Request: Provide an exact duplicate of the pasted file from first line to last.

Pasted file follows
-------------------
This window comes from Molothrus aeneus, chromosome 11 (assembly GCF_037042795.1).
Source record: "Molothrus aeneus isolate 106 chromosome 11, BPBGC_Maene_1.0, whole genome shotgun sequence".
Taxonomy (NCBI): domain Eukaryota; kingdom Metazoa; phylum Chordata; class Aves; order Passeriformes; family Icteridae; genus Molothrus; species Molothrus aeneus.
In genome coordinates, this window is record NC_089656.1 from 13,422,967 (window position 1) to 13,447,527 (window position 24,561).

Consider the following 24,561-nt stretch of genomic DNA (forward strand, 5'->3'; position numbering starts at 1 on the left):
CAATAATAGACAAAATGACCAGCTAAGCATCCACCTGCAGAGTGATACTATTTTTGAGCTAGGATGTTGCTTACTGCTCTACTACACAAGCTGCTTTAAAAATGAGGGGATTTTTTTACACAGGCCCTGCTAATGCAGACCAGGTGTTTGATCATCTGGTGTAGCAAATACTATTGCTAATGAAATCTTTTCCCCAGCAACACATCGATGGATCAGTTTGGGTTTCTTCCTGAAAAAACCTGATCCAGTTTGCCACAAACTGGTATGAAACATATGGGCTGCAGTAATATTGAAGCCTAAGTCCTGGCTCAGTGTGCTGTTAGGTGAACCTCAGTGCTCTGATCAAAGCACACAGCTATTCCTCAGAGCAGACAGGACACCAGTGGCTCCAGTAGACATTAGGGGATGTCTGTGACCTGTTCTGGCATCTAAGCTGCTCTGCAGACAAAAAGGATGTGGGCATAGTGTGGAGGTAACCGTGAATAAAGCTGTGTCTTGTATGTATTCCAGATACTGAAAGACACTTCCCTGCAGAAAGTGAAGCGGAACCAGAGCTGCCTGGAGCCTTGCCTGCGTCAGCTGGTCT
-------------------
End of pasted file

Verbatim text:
This window comes from Molothrus aeneus, chromosome 11 (assembly GCF_037042795.1).
Source record: "Molothrus aeneus isolate 106 chromosome 11, BPBGC_Maene_1.0, whole genome shotgun sequence".
Taxonomy (NCBI): domain Eukaryota; kingdom Metazoa; phylum Chordata; class Aves; order Passeriformes; family Icteridae; genus Molothrus; species Molothrus aeneus.
In genome coordinates, this window is record NC_089656.1 from 13,422,967 (window position 1) to 13,447,527 (window position 24,561).

Consider the following 24,561-nt stretch of genomic DNA (forward strand, 5'->3'; position numbering starts at 1 on the left):
CAATAATAGACAAAATGACCAGCTAAGCATCCACCTGCAGAGTGATACTATTTTTGAGCTAGGATGTTGCTTACTGCTCTACTACACAAGCTGCTTTAAAAATGAGGGGATTTTTTTACACAGGCCCTGCTAATGCAGACCAGGTGTTTGATCATCTGGTGTAGCAAATACTATTGCTAATGAAATCTTTTCCCCAGCAACACATCGATGGATCAGTTTGGGTTTCTTCCTGAAAAAACCTGATCCAGTTTGCCACAAACTGGTATGAAACATATGGGCTGCAGTAATATTGAAGCCTAAGTCCTGGCTCAGTGTGCTGTTAGGTGAACCTCAGTGCTCTGATCAAAGCACACAGCTATTCCTCAGAGCAGACAGGACACCAGTGGCTCCAGTAGACATTAGGGGATGTCTGTGACCTGTTCTGGCATCTAAGCTGCTCTGCAGACAAAAAGGATGTGGGCATAGTGTGGAGGTAACCGTGAATAAAGCTGTGTCTTGTATGTATTCCAGATACTGAAAGACACTTCCCTGCAGAAAGTGAAGCGGAACCAGAGCTGCCTGGAGCCTTGCCTGCGTCAGCTGGTCT